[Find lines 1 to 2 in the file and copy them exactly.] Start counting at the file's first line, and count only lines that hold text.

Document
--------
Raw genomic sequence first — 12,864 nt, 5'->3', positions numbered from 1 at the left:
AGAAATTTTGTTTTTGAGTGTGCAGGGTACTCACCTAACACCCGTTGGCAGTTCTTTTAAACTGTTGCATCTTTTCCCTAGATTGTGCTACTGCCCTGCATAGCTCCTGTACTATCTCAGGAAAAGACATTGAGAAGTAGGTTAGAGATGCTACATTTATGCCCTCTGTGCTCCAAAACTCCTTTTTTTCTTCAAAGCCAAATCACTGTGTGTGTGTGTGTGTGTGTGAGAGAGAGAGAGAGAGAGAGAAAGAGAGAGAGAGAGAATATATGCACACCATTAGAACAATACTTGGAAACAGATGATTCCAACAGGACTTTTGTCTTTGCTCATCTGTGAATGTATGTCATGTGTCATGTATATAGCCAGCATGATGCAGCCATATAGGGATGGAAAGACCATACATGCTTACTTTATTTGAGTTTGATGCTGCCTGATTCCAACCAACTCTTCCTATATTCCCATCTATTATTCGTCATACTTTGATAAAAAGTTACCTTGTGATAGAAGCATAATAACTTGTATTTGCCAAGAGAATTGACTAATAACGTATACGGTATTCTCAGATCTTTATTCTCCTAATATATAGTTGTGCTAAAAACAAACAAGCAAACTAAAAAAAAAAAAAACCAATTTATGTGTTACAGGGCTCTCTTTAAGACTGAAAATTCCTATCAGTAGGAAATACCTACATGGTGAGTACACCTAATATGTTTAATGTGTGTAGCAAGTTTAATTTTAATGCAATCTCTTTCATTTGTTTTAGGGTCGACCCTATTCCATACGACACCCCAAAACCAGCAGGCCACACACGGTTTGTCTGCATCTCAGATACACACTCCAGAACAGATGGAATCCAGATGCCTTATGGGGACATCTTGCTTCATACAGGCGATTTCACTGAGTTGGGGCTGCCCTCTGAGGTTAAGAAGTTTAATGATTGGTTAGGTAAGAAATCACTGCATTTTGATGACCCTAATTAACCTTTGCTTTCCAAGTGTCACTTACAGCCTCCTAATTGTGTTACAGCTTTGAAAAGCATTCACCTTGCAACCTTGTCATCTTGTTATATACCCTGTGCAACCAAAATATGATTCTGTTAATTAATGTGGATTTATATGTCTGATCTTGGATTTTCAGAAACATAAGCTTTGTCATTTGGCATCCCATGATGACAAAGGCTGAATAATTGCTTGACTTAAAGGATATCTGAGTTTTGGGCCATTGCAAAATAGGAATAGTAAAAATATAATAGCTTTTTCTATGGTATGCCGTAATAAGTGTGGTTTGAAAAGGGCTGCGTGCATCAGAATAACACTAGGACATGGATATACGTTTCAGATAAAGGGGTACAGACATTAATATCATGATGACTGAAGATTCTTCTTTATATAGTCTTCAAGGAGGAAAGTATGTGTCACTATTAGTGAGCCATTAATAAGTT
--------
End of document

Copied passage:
Raw genomic sequence first — 12,864 nt, 5'->3', positions numbered from 1 at the left:
AGAAATTTTGTTTTTGAGTGTGCAGGGTACTCACCTAACACCCGTTGGCAGTTCTTTTAAACTGTTGCATCTTTTCCCTAGATTGTGCTACTGCCCTGCATAGCTCCTGTACTATCTCAGGAAAAGACATTGAGAAGTAGGTTAGAGATGCTACATTTATGCCCTCTGTGCTCCAAAACTCCTTTTTTTCTTCAAAGCCAAATCACTGTGTGTGTGTGTGTGTGTGTGAGAGAGAGAGAGAGAGAGAGAAAGAGAGAGAGAGAGAATATATGCACACCATTAGAACAATACTTGGAAACAGATGATTCCAACAGGACTTTTGTCTTTGCTCATCTGTGAATGTATGTCATGTGTCATGTATATAGCCAGCATGATGCAGCCATATAGGGATGGAAAGACCATACATGCTTACTTTATTTGAGTTTGATGCTGCCTGATTCCAACCAACTCTTCCTATATTCCCATCTATTATTCGTCATACTTTGATAAAAAGTTACCTTGTGATAGAAGCATAATAACTTGTATTTGCCAAGAGAATTGACTAATAACGTATACGGTATTCTCAGATCTTTATTCTCCTAATATATAGTTGTGCTAAAAACAAACAAGCAAACTAAAAAAAAAAAAAACCAATTTATGTGTTACAGGGCTCTCTTTAAGACTGAAAATTCCTATCAGTAGGAAATACCTACATGGTGAGTACACCTAATATGTTTAATGTGTGTAGCAAGTTTAATTTTAATGCAATCTCTTTCATTTGTTTTAGGGTCGACCCTATTCCATACGACACCCCAAAACCAGCAGGCCACACACGGTTTGTCTGCATCTCAGATACACACTCCAGAACAGATGGAATCCAGATGCCTTATGGGGACATCTTGCTTCATACAGGCGATTTCACTGAGTTGGGGCTGCCCTCTGAGGTTAAGAAGTTTAATGATTGGTTAGGTAAGAAATCACTGCATTTTGATGACCCTAATTAACCTTTGCTTTCCAAGTGTCACTTACAGCCTCCTAATTGTGTTACAGCTTTGAAAAGCATTCACCTTGCAACCTTGTCATCTTGTTATATACCCTGTGCAACCAAAATATGATTCTGTTAATTAATGTGGATTTATATGTCTGATCTTGGATTTTCAGAAACATAAGCTTTGTCATTTGGCATCCCATGATGACAAAGGCTGAATAATTGCTTGACTTAAAGGATATCTGAGTTTTGGGCCATTGCAAAATAGGAATAGTAAAAATATAATAGCTTTTTCTATGGTATGCCGTAATAAGTGTGGTTTGAAAAGGGCTGCGTGCATCAGAATAACACTAGGACATGGATATACGTTTCAGATAAAGGGGTACAGACATTAATATCATGATGACTGAAGATTCTTCTTTATATAGTCTTCAAGGAGGAAAGTATGTGTCACTATTAGTGAGCCATTAATAAGTT